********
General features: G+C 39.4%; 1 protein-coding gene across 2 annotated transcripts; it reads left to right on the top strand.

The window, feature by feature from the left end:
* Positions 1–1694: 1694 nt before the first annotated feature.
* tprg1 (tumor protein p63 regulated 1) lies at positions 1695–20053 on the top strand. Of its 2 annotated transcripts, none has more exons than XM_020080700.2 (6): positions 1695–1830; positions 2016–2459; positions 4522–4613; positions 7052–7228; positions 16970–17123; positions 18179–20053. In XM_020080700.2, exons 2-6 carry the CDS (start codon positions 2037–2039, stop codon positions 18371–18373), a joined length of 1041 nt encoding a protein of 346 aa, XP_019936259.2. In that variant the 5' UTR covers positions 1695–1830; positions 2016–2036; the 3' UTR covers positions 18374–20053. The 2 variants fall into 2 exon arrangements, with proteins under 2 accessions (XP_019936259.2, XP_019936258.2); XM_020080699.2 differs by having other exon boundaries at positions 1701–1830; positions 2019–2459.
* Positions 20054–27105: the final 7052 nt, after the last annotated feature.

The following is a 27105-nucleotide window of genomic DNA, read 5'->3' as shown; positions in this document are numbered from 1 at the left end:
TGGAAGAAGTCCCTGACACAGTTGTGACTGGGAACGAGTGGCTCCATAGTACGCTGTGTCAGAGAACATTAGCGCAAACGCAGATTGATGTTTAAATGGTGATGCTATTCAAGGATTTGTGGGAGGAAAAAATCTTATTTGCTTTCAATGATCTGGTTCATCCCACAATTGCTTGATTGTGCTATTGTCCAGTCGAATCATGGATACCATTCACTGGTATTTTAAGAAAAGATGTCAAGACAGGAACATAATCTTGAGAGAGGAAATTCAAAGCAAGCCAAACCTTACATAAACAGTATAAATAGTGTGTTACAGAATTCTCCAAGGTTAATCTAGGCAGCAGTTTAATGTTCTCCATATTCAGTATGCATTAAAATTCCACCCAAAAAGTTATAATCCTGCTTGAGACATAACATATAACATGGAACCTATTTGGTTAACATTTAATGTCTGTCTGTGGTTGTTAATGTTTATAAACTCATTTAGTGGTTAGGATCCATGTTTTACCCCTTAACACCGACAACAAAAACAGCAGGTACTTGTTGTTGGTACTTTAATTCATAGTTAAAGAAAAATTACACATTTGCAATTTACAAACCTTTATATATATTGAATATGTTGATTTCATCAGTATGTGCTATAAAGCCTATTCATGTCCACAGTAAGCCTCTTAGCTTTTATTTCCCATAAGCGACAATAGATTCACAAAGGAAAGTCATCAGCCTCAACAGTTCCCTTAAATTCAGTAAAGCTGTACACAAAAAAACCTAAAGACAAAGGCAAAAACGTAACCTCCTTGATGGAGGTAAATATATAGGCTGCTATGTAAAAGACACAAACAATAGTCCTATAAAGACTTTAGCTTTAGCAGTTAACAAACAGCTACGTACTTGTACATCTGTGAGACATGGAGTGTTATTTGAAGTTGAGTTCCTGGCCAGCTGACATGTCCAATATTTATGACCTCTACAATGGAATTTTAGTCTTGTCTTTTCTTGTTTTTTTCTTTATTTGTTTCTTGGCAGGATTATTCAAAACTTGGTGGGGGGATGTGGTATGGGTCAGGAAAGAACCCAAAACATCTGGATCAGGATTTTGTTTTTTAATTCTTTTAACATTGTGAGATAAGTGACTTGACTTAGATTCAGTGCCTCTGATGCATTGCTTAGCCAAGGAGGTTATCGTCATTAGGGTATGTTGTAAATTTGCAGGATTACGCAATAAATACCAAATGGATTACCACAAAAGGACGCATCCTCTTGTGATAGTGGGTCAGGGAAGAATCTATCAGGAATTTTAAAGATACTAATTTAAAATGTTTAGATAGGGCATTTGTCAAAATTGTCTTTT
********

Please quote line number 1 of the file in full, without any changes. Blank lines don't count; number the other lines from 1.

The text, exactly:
General features: G+C 39.4%; 1 protein-coding gene across 2 annotated transcripts; it reads left to right on the top strand.